Maritime Global Critical Infrastructure

Maritime global critical infrastructure – Project Overview

The project on the risk governance of Maritime Global Critical Infrastructure (MGCI) was launched in 2009 by IRGC in collaboration with our project partner, the Disaster Prevention Research Institute (DPRI) at Kyoto University in Japan. The project’s focus was on one of the busiest shipping lanes in the world, the Straits of Malacca and Singapore, carrying around 25% of all world trade and half of the world’s shipped crude oil. Locally, Indonesia, Malaysia and Singapore derive different economic benefits from the Straits, but jointly shoulder the burden of environmental, safety and security risks.

Responsible risk governance of Global Critical Infrastructures (GCI) requires a broadened perspective to creatively manage risks in increasingly complex, stressed systems. It can help improve resilience and the capacity of stakeholders in the Straits to cope with surprises. This may be accomplished by being proactive in the development of prevention, preparedness, response and recovery strategies to deal with known, uncertain and unknown hazards (adapted from IRGC, 2005).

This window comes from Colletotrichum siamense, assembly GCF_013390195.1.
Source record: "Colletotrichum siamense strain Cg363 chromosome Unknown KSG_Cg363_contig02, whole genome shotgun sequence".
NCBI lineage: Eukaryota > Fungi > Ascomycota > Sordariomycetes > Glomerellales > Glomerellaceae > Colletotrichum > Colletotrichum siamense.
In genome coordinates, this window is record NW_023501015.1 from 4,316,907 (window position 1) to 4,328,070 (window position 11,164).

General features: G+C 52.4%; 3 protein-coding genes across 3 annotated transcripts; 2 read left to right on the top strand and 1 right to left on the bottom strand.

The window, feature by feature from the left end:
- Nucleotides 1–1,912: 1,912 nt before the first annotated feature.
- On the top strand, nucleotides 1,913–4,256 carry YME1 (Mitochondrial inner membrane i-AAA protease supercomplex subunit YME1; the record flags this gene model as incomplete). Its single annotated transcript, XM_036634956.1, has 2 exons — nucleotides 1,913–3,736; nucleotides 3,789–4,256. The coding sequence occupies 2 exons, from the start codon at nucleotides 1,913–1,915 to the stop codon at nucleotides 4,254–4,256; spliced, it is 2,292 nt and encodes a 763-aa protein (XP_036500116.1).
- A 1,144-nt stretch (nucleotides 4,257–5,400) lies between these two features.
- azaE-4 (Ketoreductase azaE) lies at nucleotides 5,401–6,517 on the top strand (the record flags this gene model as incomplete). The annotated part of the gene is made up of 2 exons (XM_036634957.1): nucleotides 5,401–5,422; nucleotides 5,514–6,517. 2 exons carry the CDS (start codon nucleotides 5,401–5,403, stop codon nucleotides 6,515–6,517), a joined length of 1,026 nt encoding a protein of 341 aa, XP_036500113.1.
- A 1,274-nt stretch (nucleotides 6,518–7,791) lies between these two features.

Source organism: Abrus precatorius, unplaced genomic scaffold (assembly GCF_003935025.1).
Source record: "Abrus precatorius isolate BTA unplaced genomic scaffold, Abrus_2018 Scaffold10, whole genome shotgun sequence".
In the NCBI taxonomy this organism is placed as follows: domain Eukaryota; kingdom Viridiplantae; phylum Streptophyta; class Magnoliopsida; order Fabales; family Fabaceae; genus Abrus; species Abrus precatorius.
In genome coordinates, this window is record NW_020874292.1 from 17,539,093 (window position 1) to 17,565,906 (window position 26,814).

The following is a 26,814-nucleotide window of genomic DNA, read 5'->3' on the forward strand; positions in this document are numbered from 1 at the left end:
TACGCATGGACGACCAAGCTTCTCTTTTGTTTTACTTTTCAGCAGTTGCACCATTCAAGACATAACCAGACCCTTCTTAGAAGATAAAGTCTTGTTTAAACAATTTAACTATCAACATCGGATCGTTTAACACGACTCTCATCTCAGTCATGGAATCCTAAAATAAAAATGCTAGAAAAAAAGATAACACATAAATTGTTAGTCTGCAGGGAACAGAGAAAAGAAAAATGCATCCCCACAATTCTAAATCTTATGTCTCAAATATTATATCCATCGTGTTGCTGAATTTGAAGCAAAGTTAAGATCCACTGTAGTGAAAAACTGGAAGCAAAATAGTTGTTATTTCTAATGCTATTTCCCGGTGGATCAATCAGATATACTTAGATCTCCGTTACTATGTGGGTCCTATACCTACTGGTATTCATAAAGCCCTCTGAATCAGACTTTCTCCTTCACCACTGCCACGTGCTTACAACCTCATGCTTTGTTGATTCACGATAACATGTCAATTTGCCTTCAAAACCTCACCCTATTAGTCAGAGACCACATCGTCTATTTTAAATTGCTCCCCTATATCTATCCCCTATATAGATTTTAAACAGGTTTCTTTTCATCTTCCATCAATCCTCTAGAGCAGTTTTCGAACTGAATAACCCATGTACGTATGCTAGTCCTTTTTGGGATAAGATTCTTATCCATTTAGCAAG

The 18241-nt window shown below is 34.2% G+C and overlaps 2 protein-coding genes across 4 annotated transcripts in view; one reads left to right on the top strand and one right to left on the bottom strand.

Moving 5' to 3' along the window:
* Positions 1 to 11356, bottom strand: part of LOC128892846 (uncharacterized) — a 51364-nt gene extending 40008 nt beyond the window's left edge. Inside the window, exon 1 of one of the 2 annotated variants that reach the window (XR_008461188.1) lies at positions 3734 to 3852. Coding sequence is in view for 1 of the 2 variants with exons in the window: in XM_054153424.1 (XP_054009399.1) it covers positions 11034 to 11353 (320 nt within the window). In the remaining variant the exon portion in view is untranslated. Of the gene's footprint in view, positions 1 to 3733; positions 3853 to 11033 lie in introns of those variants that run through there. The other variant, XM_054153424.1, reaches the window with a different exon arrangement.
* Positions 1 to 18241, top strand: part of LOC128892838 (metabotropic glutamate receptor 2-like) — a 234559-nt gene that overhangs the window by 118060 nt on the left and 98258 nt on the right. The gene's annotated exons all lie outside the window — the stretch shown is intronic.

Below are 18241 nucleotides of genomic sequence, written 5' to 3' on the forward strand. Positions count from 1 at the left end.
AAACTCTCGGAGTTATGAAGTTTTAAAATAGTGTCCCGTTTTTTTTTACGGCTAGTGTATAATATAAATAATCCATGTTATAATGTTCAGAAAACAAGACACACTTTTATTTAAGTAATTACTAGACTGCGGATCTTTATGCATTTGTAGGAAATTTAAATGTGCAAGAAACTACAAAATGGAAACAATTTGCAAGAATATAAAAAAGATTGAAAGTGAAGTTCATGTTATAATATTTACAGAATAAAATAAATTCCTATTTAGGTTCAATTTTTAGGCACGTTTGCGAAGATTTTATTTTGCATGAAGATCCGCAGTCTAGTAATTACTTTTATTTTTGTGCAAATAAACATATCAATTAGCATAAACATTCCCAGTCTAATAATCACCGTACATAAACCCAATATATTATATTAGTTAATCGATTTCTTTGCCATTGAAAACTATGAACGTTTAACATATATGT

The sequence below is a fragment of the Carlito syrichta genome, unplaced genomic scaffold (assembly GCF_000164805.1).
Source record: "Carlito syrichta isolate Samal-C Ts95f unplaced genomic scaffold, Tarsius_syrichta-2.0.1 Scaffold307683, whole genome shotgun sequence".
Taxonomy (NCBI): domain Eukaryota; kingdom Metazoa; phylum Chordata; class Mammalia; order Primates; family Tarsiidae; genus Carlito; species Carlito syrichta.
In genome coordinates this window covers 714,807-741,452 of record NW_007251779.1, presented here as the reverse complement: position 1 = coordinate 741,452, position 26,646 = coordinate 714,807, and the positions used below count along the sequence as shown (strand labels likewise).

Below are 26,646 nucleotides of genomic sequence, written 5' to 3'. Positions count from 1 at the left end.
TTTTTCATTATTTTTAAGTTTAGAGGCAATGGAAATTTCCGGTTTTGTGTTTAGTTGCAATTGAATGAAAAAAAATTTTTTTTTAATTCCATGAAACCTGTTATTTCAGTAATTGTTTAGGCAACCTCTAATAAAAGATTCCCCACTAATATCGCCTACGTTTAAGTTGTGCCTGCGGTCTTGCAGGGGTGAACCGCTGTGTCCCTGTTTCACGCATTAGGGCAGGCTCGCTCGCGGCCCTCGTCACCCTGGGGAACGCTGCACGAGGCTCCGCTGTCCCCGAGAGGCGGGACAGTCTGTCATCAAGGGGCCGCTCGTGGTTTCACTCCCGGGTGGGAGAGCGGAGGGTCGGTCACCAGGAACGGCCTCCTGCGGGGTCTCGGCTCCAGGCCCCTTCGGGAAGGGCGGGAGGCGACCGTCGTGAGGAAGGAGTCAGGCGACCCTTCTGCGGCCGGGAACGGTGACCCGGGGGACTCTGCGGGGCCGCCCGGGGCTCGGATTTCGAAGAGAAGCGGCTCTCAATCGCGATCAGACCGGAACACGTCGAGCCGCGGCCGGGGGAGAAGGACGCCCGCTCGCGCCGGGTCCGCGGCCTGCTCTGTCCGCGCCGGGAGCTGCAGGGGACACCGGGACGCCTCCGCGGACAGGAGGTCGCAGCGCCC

In 2009 and 2010, the project sponsored expert workshops in Kyoto, Japan, to provide a neutral platform for dialogue between relevant stakeholders and for the development of recommendations. The workshops convened participants from North and Southeast Asia and India, as well as from academia, industry, government and non-governmental organisations.

Project outcomes

The two workshops and initial scenario-based discussions showed that beyond traditional maritime casualties, there are trans-boundary threats and risk cascades that affect both land and sea with regional and global consequences. The scenarios revealed many potential risk governance deficits, and hence five key recommendations were formulated to address these deficits, which are included in an IRGC Report published in November 2011.


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